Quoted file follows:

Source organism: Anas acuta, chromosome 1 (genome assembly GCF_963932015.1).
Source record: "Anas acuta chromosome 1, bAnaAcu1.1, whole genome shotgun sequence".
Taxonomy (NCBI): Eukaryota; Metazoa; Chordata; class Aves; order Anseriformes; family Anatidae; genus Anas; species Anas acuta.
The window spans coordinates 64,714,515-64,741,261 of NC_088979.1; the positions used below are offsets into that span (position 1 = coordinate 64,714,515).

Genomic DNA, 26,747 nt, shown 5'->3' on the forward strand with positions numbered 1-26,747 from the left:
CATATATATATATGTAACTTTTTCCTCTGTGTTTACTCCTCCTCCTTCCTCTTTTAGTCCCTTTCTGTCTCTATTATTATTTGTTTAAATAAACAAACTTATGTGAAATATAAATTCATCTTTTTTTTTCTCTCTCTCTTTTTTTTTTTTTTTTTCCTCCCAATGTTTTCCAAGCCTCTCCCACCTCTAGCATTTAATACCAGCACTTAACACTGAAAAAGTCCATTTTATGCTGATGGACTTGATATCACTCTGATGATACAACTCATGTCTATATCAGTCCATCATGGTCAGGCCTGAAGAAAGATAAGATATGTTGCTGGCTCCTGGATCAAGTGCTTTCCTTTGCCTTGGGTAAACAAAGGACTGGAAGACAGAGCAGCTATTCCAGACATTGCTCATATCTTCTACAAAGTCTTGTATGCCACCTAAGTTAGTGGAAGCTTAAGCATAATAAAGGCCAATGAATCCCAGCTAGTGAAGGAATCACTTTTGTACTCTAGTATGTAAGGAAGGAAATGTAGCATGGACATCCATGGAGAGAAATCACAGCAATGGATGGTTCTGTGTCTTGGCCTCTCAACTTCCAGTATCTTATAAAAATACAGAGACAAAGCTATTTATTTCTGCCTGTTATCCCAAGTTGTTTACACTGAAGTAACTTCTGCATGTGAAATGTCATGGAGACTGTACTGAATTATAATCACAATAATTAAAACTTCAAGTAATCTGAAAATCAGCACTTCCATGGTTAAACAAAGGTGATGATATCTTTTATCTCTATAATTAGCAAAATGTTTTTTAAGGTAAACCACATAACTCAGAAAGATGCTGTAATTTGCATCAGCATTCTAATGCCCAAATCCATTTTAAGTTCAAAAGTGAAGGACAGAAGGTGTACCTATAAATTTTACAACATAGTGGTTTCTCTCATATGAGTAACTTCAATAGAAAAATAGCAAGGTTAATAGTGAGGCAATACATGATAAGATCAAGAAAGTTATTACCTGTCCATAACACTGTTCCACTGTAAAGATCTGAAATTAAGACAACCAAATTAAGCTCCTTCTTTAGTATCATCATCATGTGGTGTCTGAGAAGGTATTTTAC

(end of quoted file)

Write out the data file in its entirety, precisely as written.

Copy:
Source organism: Anas acuta, chromosome 1 (genome assembly GCF_963932015.1).
Source record: "Anas acuta chromosome 1, bAnaAcu1.1, whole genome shotgun sequence".
Taxonomy (NCBI): Eukaryota; Metazoa; Chordata; class Aves; order Anseriformes; family Anatidae; genus Anas; species Anas acuta.
The window spans coordinates 64,714,515-64,741,261 of NC_088979.1; the positions used below are offsets into that span (position 1 = coordinate 64,714,515).

Genomic DNA, 26,747 nt, shown 5'->3' on the forward strand with positions numbered 1-26,747 from the left:
CATATATATATATGTAACTTTTTCCTCTGTGTTTACTCCTCCTCCTTCCTCTTTTAGTCCCTTTCTGTCTCTATTATTATTTGTTTAAATAAACAAACTTATGTGAAATATAAATTCATCTTTTTTTTTCTCTCTCTCTTTTTTTTTTTTTTTTTCCTCCCAATGTTTTCCAAGCCTCTCCCACCTCTAGCATTTAATACCAGCACTTAACACTGAAAAAGTCCATTTTATGCTGATGGACTTGATATCACTCTGATGATACAACTCATGTCTATATCAGTCCATCATGGTCAGGCCTGAAGAAAGATAAGATATGTTGCTGGCTCCTGGATCAAGTGCTTTCCTTTGCCTTGGGTAAACAAAGGACTGGAAGACAGAGCAGCTATTCCAGACATTGCTCATATCTTCTACAAAGTCTTGTATGCCACCTAAGTTAGTGGAAGCTTAAGCATAATAAAGGCCAATGAATCCCAGCTAGTGAAGGAATCACTTTTGTACTCTAGTATGTAAGGAAGGAAATGTAGCATGGACATCCATGGAGAGAAATCACAGCAATGGATGGTTCTGTGTCTTGGCCTCTCAACTTCCAGTATCTTATAAAAATACAGAGACAAAGCTATTTATTTCTGCCTGTTATCCCAAGTTGTTTACACTGAAGTAACTTCTGCATGTGAAATGTCATGGAGACTGTACTGAATTATAATCACAATAATTAAAACTTCAAGTAATCTGAAAATCAGCACTTCCATGGTTAAACAAAGGTGATGATATCTTTTATCTCTATAATTAGCAAAATGTTTTTTAAGGTAAACCACATAACTCAGAAAGATGCTGTAATTTGCATCAGCATTCTAATGCCCAAATCCATTTTAAGTTCAAAAGTGAAGGACAGAAGGTGTACCTATAAATTTTACAACATAGTGGTTTCTCTCATATGAGTAACTTCAATAGAAAAATAGCAAGGTTAATAGTGAGGCAATACATGATAAGATCAAGAAAGTTATTACCTGTCCATAACACTGTTCCACTGTAAAGATCTGAAATTAAGACAACCAAATTAAGCTCCTTCTTTAGTATCATCATCATGTGGTGTCTGAGAAGGTATTTTAC